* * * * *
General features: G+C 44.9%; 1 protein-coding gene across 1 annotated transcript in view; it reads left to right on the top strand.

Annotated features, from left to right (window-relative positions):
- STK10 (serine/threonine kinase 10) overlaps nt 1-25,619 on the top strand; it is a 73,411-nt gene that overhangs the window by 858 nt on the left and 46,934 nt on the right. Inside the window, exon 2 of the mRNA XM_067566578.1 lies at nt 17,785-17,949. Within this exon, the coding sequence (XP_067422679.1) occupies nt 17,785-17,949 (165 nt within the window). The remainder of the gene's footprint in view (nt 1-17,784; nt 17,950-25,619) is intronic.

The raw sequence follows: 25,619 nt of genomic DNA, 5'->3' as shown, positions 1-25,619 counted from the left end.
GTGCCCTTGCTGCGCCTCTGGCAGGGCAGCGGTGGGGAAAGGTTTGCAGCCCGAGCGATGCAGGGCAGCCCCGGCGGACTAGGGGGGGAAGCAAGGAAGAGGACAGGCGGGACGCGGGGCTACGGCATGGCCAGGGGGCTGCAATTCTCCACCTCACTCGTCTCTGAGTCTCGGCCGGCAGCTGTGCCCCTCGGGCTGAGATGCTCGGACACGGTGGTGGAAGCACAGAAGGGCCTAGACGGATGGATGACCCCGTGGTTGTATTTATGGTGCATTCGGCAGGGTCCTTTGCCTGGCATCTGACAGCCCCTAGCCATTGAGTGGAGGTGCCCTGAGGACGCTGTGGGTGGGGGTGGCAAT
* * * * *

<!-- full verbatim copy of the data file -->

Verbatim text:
General features: G+C 44.9%; 1 protein-coding gene across 1 annotated transcript in view; it reads left to right on the top strand.

Annotated features, from left to right (window-relative positions):
- STK10 (serine/threonine kinase 10) overlaps nt 1-25,619 on the top strand; it is a 73,411-nt gene that overhangs the window by 858 nt on the left and 46,934 nt on the right. Inside the window, exon 2 of the mRNA XM_067566578.1 lies at nt 17,785-17,949. Within this exon, the coding sequence (XP_067422679.1) occupies nt 17,785-17,949 (165 nt within the window). The remainder of the gene's footprint in view (nt 1-17,784; nt 17,950-25,619) is intronic.

The raw sequence follows: 25,619 nt of genomic DNA, 5'->3' as shown, positions 1-25,619 counted from the left end.
GTGCCCTTGCTGCGCCTCTGGCAGGGCAGCGGTGGGGAAAGGTTTGCAGCCCGAGCGATGCAGGGCAGCCCCGGCGGACTAGGGGGGGAAGCAAGGAAGAGGACAGGCGGGACGCGGGGCTACGGCATGGCCAGGGGGCTGCAATTCTCCACCTCACTCGTCTCTGAGTCTCGGCCGGCAGCTGTGCCCCTCGGGCTGAGATGCTCGGACACGGTGGTGGAAGCACAGAAGGGCCTAGACGGATGGATGACCCCGTGGTTGTATTTATGGTGCATTCGGCAGGGTCCTTTGCCTGGCATCTGACAGCCCCTAGCCATTGAGTGGAGGTGCCCTGAGGACGCTGTGGGTGGGGGTGGCAAT